NOVA: Deadliest Earthquakes
Airs Wednesday, January 4, 2012 at 10 p.m. on KPBS TV
Friday, January 7, 2011
In 2010, epic earthquakes all over the planet delivered one of the worst annual death tolls ever recorded. The deadliest strike was in Haiti, where a quake just southwest of the capital, Port-au-Prince, killed more than 200,000, reducing homes, hospitals, schools, and the presidential palace to rubble.
Find the Tectonic Fault
In 2008, geophysicist Beatrice Magnani and her team discovered a previously unknown fault deep beneath Memphis, Tennessee, in an area home to millions of people. The fault could still be active and, if so, could potentially release a major earthquake. In this interactive, see if you can find the new fault within a so-called "seismic section," a picture of the subsurface created with sound.
In exclusive coverage, a NOVA camera crew follows a team of US geologists as they first enter Haiti in the immediate aftermath of the tragedy. It is a race against time as they hunt for crucial evidence that will help them determine exactly what happened deep underground and what the risks are of a new killer quake.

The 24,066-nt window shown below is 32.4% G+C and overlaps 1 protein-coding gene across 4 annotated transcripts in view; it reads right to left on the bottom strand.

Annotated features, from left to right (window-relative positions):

Barely a month after the Haiti quake, Chile was struck by a quake 100 times more powerful, unleashing a tsunami that put the entire Pacific coast on high alert. In a coastal town devastated by the rushing wave, NOVA follows a team of geologists as they battle aftershocks to measure the displacement caused by the earthquake.
Could their work, and the work of geologists at earthquake hot-spots around the U.S., one day lead to a breakthrough in predicting quakes before they happen? NOVA investigates new leads in its investigation of a deadly scientific conundrum.